In a meeting on Nov. 16, 2017, however, the resolution that would extend the mission of the JIM was vetoed by Russia. Eventually, the JIM had to end its efforts on Nov. 17, 2017. Since the JIM's decision is not enough to put those responsible on trial, there have not been legal steps taken against the regime.
Russia, which backs the regime of Syria's Assad, swiftly rejected the OPCW report, saying that it was "staged." Despite the rejections, activists and world powers continue to accuse the Syrian regime of using chemical weapons against its opponents and civilians.
Ireland's U.N. ambassador, Geraldine Byrne Nason, a new council member, said it was "deeply disturbing" that the OPCW still cannot determine whether the initial declaration was accurate or complete because of gaps and inconsistencies. She said the problems are not "minor" as some would portray, alluding to Russia.
"Over those seven years, the number of issues that need to be addressed has expanded from five to 19," Byrne Nason said. "There have been 17 amendments to Syria's declaration including the addition of a production facility, four research and development centers, and doubling of the amount of declared agents and chemicals."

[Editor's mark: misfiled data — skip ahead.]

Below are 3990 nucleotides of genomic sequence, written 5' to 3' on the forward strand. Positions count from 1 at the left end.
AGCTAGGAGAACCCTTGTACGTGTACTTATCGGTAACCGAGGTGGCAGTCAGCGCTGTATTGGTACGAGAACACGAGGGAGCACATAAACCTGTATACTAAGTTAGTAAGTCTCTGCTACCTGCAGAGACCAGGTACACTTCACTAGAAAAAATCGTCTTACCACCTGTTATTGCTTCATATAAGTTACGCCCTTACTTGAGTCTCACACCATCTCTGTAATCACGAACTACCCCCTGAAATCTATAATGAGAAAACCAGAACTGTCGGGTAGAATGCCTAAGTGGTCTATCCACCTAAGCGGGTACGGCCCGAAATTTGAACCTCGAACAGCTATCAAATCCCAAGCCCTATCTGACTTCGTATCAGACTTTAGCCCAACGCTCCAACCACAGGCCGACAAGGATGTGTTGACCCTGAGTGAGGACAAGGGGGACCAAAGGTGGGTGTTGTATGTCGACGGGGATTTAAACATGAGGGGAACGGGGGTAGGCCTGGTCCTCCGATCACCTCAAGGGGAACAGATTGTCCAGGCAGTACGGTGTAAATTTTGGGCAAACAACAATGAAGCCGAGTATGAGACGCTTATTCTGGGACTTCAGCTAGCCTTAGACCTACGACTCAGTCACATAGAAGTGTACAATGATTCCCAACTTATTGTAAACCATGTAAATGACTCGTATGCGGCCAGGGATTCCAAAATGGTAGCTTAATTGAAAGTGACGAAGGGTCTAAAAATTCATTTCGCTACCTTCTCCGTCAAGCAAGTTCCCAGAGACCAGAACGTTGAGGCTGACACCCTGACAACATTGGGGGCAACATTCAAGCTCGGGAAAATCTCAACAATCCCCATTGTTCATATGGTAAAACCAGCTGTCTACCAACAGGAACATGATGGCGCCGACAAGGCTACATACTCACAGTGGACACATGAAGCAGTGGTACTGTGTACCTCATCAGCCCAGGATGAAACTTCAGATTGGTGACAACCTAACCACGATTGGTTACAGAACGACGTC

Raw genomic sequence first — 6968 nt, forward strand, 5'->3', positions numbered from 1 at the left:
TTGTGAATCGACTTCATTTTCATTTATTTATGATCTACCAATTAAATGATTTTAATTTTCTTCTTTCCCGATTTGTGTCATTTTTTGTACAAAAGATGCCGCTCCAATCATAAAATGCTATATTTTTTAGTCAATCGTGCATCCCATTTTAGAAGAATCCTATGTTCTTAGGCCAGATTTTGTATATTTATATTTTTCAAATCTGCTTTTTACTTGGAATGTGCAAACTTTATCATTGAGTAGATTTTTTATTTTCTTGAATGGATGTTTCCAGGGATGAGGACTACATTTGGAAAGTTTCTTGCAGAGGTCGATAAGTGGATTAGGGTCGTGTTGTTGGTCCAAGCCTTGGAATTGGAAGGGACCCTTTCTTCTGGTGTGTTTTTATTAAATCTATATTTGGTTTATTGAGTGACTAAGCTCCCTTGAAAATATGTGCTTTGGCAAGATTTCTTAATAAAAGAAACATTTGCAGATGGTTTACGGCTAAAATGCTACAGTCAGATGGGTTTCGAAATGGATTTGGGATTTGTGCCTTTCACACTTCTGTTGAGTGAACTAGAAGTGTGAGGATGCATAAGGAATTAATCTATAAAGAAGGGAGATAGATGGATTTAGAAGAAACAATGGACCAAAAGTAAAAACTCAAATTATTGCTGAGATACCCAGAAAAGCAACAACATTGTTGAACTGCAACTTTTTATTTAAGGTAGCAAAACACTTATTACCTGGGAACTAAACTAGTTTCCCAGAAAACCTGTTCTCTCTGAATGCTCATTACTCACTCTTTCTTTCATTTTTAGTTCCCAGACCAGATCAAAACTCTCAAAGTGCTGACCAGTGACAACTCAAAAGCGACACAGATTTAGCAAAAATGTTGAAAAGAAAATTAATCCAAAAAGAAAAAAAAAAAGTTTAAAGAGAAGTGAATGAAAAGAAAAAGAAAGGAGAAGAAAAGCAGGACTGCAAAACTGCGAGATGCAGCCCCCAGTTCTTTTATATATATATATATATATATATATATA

In addition, she said, there are issues related to "hundreds of tons of missing agents and munitions reported destroyed" before Syria joined the chemical convention as well as recent reports of a production facility that Damascus declared as never having been used, "where there is clear evidence to the contrary."
Norwegian Ambassador Mona Juul, another new council member, also expressed concern at Syria's failure to explain an unnamed chemical that can be used in chemical weapons but also has non-weapons uses. It was detected at the Barzah facilities of the Syrian Scientific Studies and Research Center.
Russia's deputy U.N. ambassador, Dmitry Polyansky, again accused OPCW investigators of being "unscrupulous" and alleged they used "forgeries" and "manipulations" to blame Syria.
He called the chemical watchdog "seriously ill with politicization." And he accused several unnamed countries of "playing this 'chemical card' to step up pressure on the Syrian regime that they failed to overthrow in the wake of the so-called Arab Spring."
As for the initial Syrian declaration, Polyansky said Damascus was not "an extraordinary case," pointing to amended declarations by Western countries, including France and Germany, as well as Libya. He accused Western delegations of trying to "inflate agitation" around Syria.
French Ambassador Nicolas De Riviere expressed regret at "the false accusations of those who seek to discredit OPCW" and its findings of Syria's attacks.